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Community / People ‘left in limbo’ in struggle to get onto the property ladder

IT HAS been described by some as the “elephant in the room” – the barriers first-time buyers in Shetland are facing as they struggle to get their foot on the property ladder.

With a buoyant property market, expensive private rents and a long waiting list for social housing, many of Shetland’s younger generation are struggling to find a place to call their own home.

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One such person is Disa Hunter from Lerwick, who has been thinking about buying a home for the past few years.

But the amount houses are selling for in Shetland is deterring the 29-year-old from bidding for a home.

Estate agents have reported a hot market, with the Covid pandemic seemingly attracting extra interest in local housing from outside Shetland.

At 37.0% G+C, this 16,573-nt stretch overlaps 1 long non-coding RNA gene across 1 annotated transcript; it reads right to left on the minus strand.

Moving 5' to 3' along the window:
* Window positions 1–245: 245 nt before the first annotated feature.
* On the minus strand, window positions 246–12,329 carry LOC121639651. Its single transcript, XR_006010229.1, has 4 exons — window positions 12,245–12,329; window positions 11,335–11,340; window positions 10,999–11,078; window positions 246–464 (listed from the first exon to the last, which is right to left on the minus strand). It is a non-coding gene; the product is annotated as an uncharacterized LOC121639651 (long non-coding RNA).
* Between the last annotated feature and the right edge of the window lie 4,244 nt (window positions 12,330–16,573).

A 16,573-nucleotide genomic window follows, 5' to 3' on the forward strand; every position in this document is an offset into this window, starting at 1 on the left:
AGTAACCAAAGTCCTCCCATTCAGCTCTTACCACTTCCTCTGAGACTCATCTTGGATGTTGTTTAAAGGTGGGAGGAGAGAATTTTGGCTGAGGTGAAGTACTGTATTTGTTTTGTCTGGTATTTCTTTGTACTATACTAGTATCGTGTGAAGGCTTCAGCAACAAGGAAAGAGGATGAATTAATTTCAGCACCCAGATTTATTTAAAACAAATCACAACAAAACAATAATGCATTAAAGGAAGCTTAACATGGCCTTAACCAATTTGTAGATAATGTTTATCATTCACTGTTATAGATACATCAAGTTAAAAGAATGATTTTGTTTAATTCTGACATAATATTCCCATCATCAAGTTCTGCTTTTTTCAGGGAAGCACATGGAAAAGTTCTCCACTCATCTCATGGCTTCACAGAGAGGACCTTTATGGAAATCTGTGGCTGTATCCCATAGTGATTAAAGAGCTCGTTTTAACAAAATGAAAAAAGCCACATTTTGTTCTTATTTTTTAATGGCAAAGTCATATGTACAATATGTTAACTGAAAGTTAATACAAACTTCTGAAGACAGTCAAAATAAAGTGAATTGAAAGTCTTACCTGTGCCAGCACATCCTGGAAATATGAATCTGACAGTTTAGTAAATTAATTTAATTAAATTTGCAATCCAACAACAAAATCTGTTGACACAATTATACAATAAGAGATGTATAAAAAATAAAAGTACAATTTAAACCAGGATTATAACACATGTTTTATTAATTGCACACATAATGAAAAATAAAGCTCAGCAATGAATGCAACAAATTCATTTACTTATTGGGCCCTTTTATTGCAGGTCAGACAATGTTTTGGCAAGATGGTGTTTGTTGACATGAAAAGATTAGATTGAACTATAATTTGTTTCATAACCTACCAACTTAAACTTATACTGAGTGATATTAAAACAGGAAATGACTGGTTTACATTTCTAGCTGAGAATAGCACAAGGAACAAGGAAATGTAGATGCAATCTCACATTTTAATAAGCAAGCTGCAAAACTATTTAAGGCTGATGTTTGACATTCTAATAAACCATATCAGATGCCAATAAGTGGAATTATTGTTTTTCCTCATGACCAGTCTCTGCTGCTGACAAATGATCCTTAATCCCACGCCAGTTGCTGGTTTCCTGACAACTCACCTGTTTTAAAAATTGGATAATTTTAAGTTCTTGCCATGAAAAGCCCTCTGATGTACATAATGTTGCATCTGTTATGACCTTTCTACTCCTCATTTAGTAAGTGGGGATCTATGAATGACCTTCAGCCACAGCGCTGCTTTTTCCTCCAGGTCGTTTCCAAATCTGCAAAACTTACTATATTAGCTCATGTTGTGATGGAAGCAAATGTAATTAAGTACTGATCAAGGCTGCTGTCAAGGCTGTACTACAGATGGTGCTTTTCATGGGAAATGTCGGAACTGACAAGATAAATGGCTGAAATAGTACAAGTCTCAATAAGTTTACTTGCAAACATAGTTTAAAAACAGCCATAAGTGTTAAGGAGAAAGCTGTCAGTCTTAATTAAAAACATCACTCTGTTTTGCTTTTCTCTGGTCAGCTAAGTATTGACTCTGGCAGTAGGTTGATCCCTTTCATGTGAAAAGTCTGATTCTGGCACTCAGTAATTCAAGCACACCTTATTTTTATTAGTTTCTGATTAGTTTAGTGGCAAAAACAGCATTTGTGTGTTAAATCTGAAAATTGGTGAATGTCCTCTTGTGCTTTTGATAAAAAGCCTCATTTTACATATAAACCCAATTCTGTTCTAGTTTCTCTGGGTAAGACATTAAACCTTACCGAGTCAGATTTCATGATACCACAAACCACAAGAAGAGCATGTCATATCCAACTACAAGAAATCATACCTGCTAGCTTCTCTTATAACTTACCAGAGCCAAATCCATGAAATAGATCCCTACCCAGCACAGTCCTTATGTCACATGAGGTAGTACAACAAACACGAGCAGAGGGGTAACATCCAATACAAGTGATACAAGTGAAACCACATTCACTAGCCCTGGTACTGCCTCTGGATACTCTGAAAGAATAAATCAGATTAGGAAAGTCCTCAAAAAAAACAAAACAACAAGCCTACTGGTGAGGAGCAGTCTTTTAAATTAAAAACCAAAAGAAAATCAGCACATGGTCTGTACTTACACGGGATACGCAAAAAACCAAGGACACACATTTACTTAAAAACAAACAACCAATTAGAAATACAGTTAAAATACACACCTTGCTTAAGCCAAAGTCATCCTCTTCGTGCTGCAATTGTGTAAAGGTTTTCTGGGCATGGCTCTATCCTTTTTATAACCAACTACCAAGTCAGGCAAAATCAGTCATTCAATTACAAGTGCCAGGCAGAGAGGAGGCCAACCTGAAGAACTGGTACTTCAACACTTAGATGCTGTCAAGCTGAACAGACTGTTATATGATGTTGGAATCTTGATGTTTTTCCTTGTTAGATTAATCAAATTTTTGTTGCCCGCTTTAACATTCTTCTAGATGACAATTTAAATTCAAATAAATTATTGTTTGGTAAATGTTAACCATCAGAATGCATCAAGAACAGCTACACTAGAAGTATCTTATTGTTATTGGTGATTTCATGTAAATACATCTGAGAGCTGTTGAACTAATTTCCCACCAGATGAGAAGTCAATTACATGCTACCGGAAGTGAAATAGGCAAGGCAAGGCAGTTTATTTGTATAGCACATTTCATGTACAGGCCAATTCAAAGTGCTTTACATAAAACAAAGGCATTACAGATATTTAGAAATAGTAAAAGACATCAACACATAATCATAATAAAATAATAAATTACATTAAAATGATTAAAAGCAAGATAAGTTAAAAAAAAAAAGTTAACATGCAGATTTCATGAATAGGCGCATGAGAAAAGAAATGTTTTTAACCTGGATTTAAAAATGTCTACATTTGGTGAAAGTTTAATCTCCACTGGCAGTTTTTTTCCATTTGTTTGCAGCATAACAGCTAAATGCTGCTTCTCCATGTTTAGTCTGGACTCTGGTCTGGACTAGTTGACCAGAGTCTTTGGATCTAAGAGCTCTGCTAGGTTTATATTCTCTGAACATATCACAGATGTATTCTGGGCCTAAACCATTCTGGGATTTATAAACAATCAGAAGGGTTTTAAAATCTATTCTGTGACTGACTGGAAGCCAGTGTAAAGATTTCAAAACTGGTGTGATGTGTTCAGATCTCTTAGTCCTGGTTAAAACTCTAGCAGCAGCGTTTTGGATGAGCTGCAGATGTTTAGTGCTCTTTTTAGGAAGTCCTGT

But increased competition has increased sale prices, and this is leaving those without a large deposit or a bulging bank balance adrift – with a lack of available or affordable housing seen as a potential spark for migration out of Shetland.

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Shetland Islands Council’s (SIC) housing manager Anita Jamieson concedes that, with the pandemic intensifying things, there is “no quick fix”.

Hunter rented privately after finishing university, but she then moved back in with her parents to save up enough money for a deposit.

However, with a desire to stay in Lerwick to be close to family and her work, she feels unable to compete with the amount of money over the asking price properties tend to go for.

Disa Hunter.

“I feel buying a house right now is hopeless,” Hunter said. “I’ve not even entertained the idea of putting an offer in for anywhere as the percentage tends to go over the asking price.

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“I also feel like I can’t buy in town as the prices of houses are too expensive. It’s frustrating as I want to be in town to be close to my family and friends and to be near my work.”

For many who do not meet the criteria for social housing, it is can be a Catch-22 situation: the cost of renting means they are unable to save enough to finance buying a house.